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\eta_G(g\cdot x)=\eta_G(f_1(g)(x))=f_2(g)(\eta_G(x))=g\cdot \eta_G(x)

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and so \eta_G is a G-set homomorphism (X_1,f)\to (X_2,f). It should be pretty obvious from this, that if we had defined G\text{-}\mathbf{Set} to be the set of all G-sets with G-set homomorphisms then G\text{-}\mathbf{Set}\cong \mathbf{Set}^G via the functor (which is seen to be an isomorphism) taking F to (X,f).

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It’s easy to see, following the above examples, that given any monoid M the functor category \mathbf{Set}^M can be thought of as the category of M-sets with M-set homomorphisms.

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What we’d now like to show is that fixing a unital ring R we have that the category R\text{-}\mathbf{Mod} of unital modules over R is isomorphic to \text{Add}(\mathcal{C}_R,\mathbf{Ab}) where \mathcal{C}_R  where \mathcal{C}_R is the \mathbf{Ab}-category with the single object R. Indeed, we have already remarked that an additive functor F:\mathcal{C}_R\to\mathbf{Ab} is nothing more than a unital module with the identification F\leftrightarrow (F(R),f) where f is the induced mapping R\to\text{End}_\mathbb{Z}(F(R)). It’s easy to see that this really is an isomorphism of categories.

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What we’d now like to take a look at is, given a group G thought of as a category with one object where all the arrows are invertible, the functor category \mathbf{FinVect}_k^G where k is some field and interpret in a more hospitable way. Namely, similar to the case \mathbf{Set}^G we see that we can interpret a functor F:G\to\mathbf{FinVect}_k as being equivalent to an ordered pair (V,f) where V is some finite dimensional k-space and f is a homomorphism G\to\text{GL}(V). In other words, a functor F:G\to\mathbf{FinVect}_k is nothing more than a finite-dimensional representation of G. In particular, we can easily interpret \mathbf{FinVect}_\mathbb{C}^G as being the category of finite dimensional \mathbb{C}-representations of G.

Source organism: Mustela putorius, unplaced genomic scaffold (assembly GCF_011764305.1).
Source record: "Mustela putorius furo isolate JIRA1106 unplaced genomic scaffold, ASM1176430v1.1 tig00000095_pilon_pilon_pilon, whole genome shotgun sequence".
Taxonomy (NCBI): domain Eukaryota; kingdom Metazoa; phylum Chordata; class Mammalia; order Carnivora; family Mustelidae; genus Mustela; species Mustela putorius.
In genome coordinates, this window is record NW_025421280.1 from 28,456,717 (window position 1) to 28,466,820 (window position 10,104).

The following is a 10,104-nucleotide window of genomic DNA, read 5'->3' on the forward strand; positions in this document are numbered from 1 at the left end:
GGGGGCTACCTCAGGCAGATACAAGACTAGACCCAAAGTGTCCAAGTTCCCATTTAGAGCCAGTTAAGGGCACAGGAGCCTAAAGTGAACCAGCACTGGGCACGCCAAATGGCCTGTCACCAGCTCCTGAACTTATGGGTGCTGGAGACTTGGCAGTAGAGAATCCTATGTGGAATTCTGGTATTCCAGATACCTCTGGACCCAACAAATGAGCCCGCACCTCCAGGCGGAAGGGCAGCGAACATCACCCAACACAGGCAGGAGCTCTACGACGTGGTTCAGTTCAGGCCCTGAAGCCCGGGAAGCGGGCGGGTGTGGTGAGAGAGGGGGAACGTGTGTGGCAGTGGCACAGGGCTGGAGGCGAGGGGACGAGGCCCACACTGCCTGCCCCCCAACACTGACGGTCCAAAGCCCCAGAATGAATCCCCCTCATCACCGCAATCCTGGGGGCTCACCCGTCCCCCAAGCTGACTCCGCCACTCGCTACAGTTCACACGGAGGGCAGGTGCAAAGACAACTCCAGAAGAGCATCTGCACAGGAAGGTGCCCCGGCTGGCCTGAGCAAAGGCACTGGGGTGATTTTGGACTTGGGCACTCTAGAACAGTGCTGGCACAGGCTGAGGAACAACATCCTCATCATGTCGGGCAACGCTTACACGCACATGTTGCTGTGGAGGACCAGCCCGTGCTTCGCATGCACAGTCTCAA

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If X is the set \{0,1\} thought of as a discrete category then let us try to figure out what the functor category \mathcal{C}^X looks like.  We see that the image of a functor F:X\to\mathcal{C} really looks like a pair of morphisms (F(0),F(1)) and if F,G are two functors X\to\mathcal{C} we see that a natural transformation \eta:F\implies G is really a pair of arrows \eta_0:F(0)\to G(0) and \eta(1):F(1)\to G(1), and that’s it. Indeed, since the only arrows in X are the identity arrows which trivially satisfy the naturality condition we see that any pair of arrows gives rise to a natural transformation. Thus, in this way it’s easy to identify \mathcal{C}^X with the product category \mathcal{C}\times\mathcal{C}. This also then gives a natural definition for the arbitrary product of a category \mathcal{C} with itself. Namely, if X is any set, then we define the  X-fold product of \mathcal{C} to be the functor category \mathcal{C}^X where X is now thought of as a discrete category.